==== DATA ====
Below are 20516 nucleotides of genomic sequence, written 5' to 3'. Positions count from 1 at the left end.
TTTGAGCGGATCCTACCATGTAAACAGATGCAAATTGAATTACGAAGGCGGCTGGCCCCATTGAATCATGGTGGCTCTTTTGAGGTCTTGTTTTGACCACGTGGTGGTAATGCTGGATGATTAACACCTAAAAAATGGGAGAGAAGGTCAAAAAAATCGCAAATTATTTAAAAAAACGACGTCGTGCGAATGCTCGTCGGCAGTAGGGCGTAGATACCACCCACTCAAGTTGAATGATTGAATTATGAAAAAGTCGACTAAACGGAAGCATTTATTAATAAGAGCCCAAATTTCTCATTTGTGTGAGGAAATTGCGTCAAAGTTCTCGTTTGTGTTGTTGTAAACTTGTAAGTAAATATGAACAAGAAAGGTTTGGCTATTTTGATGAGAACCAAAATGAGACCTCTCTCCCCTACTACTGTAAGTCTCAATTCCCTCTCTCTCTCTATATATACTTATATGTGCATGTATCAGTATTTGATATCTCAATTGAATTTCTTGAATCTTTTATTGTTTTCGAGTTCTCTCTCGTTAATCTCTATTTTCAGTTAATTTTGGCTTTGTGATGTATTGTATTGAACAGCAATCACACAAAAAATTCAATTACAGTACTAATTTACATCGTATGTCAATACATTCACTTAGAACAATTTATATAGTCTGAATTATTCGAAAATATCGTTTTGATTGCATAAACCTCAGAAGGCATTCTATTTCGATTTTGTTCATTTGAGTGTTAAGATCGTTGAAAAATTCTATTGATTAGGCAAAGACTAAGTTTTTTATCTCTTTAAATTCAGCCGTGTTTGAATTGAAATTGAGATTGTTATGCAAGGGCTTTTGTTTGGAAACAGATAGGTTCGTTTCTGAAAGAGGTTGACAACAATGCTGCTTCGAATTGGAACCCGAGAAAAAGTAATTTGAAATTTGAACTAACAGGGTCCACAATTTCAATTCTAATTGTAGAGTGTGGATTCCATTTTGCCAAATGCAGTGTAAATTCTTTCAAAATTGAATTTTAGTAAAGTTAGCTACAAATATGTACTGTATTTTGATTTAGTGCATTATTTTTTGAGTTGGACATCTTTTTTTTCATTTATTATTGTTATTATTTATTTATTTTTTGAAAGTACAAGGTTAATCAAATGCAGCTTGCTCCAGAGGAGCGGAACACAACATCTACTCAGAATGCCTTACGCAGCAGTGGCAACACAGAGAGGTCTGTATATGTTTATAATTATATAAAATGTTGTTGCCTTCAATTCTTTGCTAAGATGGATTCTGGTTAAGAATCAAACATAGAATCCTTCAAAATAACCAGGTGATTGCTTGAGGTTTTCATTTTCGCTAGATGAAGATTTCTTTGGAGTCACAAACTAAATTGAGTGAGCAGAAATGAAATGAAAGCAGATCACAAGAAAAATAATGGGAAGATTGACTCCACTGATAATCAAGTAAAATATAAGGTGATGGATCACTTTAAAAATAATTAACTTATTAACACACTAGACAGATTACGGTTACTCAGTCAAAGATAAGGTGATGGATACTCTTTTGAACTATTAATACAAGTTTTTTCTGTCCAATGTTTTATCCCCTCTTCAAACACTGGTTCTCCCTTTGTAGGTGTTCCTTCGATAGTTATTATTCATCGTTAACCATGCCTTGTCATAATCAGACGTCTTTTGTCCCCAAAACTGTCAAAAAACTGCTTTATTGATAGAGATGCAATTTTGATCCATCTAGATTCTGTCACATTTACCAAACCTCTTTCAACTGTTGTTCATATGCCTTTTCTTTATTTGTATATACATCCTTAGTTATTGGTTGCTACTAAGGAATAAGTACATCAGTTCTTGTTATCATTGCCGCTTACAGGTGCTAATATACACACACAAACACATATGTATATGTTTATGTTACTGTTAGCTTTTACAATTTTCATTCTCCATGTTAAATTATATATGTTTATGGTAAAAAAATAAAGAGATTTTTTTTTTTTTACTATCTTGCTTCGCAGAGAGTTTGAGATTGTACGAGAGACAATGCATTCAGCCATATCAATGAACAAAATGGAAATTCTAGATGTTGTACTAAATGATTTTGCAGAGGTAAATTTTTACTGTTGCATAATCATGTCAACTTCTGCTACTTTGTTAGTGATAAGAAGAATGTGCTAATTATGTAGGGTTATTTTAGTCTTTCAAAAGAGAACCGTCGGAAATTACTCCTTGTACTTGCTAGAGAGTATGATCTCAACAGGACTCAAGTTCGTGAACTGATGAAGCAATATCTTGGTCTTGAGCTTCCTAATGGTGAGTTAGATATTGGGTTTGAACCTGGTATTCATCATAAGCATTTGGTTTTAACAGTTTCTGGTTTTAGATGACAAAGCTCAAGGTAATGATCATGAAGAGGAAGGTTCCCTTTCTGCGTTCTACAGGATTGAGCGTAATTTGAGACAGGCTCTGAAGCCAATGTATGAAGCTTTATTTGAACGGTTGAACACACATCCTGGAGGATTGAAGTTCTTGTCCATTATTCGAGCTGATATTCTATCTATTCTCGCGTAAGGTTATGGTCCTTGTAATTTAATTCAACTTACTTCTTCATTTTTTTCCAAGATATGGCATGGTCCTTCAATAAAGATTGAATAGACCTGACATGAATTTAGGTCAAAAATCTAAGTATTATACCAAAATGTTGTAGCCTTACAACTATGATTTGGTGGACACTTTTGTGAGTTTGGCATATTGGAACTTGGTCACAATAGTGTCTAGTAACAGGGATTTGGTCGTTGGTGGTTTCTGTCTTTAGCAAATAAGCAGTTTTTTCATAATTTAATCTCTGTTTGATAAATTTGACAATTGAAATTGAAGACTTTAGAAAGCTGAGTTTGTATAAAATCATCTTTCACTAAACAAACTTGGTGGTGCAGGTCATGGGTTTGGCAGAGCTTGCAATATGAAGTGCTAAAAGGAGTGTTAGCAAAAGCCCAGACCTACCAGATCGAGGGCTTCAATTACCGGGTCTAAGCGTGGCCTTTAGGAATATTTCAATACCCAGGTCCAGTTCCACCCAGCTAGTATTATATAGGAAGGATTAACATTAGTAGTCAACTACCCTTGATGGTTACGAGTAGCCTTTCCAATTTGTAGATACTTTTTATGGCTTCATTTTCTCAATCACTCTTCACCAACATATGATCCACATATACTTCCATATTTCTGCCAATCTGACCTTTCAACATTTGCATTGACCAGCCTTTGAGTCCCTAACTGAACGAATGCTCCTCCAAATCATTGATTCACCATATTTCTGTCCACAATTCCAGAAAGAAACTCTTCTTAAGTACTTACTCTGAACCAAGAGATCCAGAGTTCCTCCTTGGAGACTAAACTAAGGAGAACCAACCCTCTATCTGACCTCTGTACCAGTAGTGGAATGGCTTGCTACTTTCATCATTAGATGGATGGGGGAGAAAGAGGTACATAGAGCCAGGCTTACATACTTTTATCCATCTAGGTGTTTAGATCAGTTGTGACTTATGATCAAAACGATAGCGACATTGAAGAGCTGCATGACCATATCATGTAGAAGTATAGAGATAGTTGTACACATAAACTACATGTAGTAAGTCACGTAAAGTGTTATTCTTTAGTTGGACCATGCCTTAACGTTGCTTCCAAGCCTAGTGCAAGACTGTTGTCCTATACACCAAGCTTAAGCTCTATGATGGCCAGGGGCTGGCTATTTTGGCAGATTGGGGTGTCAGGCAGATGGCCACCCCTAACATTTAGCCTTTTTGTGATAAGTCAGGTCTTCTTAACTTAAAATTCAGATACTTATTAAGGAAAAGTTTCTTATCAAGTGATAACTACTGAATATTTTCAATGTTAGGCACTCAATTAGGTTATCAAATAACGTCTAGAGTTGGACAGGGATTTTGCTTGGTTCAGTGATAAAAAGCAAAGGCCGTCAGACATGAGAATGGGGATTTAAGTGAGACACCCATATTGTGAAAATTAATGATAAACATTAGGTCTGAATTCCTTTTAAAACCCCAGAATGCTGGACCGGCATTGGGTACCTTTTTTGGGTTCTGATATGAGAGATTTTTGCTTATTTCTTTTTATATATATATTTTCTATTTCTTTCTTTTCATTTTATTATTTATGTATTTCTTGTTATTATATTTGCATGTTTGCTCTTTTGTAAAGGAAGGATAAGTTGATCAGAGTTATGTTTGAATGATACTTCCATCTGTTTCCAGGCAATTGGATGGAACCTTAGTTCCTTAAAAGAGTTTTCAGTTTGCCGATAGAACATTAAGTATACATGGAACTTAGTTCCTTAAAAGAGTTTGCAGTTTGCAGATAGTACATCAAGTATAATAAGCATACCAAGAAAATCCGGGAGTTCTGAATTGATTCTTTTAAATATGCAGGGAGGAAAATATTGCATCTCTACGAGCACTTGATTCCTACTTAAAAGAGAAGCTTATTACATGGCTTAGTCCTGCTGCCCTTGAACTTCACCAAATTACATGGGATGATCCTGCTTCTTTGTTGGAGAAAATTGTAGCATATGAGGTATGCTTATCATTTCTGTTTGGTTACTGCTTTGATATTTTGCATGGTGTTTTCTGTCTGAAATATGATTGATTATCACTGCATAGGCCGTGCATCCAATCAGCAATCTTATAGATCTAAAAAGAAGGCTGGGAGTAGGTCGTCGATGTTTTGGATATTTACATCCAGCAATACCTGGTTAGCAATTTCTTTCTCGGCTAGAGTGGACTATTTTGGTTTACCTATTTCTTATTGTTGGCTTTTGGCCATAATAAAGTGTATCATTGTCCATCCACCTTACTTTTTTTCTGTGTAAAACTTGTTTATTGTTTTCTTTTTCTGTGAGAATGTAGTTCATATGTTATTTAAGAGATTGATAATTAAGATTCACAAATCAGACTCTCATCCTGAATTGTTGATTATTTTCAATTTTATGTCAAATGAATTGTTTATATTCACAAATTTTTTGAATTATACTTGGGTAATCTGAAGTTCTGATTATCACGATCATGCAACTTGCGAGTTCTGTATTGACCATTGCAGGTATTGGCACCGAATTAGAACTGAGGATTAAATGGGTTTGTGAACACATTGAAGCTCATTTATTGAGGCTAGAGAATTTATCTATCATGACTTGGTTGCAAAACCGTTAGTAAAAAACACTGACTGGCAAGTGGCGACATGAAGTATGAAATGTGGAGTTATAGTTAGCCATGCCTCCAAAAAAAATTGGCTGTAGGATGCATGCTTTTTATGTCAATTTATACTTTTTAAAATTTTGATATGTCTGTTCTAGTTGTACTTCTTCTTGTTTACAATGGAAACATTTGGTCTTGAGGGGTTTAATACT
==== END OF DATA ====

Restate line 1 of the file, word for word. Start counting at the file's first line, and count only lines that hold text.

Below are 20516 nucleotides of genomic sequence, written 5' to 3'. Positions count from 1 at the left end.